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Why Chinese stocks just took a massive nosedive

June 26, 2015, 12:37 PM UTC
China Stocks Close Higher Friday
HAIKOU, CHINA - DECEMBER 05: (CHINA OUT) Investors watch the electronic board at a stock exchange hall on December 5, 2014 in Haikou, China. Chinese shares close higher Friday with the benchmark Shanghai Composite Index up 1.32 percent, or 38.19 points, to end at 2,937.65. The Shenzhen Component Index finished at 10,067.28 points, up 37.45 points, or 0.37 percent. (Photo by ChinaFotoPress/ChinaFotoPress via Getty Images)
Photograph by ChinaFotoPress via Getty Images

China’s stock market bubble may finally be bursting.

Shares of Chinese companies plunged on Friday, in the worst drop in that country’s stock market in years. The dive may end the recent quixotic run in China’s market, which has soared this year even as China’s economy has gone through its roughest patch in years. Corporate profits have fallen.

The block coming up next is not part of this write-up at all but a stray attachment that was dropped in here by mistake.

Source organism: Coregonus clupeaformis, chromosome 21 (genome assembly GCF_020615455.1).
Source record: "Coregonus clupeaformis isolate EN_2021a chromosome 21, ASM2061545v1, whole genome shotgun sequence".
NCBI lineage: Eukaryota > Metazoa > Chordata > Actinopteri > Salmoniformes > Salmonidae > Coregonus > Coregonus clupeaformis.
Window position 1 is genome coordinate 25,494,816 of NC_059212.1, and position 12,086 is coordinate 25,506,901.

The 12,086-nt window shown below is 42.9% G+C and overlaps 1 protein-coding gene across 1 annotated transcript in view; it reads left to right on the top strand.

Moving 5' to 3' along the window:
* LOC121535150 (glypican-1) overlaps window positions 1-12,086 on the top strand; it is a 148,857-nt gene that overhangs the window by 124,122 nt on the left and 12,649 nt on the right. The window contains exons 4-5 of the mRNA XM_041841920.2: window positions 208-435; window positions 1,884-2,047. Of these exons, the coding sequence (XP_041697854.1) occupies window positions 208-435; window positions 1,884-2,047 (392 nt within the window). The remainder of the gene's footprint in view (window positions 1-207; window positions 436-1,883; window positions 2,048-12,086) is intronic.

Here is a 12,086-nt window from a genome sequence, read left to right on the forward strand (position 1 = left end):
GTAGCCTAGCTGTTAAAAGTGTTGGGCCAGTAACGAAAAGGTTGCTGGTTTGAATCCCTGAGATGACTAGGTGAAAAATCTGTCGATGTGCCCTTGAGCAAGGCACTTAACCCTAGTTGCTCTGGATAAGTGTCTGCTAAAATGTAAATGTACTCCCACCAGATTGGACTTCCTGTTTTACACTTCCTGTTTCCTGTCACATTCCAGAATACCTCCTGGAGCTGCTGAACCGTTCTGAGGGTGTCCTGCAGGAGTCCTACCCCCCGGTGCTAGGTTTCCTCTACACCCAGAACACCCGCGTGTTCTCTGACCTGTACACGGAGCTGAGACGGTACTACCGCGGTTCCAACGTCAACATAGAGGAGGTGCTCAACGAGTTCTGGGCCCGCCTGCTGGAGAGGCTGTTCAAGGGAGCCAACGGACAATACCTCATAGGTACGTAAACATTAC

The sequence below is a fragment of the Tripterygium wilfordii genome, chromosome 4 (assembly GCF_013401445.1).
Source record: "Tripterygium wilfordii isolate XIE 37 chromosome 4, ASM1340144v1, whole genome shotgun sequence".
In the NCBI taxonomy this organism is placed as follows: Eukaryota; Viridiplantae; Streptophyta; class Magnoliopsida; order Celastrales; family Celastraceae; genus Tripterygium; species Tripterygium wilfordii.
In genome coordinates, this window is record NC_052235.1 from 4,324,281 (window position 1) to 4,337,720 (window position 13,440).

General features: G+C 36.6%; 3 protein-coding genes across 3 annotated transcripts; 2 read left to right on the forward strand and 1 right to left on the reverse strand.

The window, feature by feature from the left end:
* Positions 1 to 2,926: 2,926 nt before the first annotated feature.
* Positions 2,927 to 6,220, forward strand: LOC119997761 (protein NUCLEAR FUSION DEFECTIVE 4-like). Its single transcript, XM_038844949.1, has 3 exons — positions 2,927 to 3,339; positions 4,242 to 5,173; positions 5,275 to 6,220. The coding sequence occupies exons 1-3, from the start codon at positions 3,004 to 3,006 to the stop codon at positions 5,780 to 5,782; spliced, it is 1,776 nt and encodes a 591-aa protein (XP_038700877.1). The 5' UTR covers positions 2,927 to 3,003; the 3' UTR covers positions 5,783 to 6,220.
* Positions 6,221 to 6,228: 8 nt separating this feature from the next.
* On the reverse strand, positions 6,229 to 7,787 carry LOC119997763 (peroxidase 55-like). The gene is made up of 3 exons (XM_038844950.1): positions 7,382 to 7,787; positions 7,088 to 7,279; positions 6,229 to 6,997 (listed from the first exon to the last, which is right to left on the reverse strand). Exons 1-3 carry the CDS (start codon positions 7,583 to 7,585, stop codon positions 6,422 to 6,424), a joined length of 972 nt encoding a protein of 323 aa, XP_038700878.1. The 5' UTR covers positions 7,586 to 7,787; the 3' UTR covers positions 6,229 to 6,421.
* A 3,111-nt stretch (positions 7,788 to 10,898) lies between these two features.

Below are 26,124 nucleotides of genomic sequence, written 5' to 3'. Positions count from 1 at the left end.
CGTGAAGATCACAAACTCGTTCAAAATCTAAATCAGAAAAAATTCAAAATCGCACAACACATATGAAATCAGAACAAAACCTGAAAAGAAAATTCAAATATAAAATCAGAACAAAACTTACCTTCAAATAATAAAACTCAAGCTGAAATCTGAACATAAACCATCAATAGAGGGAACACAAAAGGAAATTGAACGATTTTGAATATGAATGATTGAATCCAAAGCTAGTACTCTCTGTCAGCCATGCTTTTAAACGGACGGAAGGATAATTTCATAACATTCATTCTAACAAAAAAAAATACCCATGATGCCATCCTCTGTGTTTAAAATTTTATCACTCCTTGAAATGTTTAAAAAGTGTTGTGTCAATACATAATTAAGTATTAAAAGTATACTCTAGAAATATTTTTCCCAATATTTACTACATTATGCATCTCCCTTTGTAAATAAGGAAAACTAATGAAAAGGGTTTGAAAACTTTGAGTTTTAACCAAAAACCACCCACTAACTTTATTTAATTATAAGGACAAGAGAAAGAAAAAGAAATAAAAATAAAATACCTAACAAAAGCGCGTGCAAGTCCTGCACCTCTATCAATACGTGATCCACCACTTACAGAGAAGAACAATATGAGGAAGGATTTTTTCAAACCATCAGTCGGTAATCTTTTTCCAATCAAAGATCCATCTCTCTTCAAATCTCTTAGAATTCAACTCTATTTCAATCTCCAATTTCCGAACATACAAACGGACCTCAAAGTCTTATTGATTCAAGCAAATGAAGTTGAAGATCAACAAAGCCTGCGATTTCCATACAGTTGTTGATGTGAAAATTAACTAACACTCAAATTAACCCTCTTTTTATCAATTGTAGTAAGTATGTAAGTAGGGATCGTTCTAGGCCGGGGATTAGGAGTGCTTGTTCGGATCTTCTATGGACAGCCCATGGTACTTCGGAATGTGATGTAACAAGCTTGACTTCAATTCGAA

China’s Shanghai Composite index dropped 7.4% on Friday. That would be the equivalent of a more than 1,300-point drop in the Dow Jones industrial average. The Shenzhen Composite, which is dominated by tech stocks, ended trading down 7.9%.

As always in market turns, it is unclear exactly what sparked the current sell-off. Some have pointed to the fact that regulators have recently been tightening rules on buying stocks with money borrowed from a broker, or “on margin.” Officials in China are particularly concerned about stock loans that have been coming from unregulated financial entities.

Excessive buying on margin has been linked to other stock market crashes. Margin lending is at an all-time high in U.S. markets.

Even with the recent losses, the Shanghai Composite is still up 30% so far this year. The Shenzhen Composite is up an astounding 77%, easily making it the best performing market in the world so far in 2015.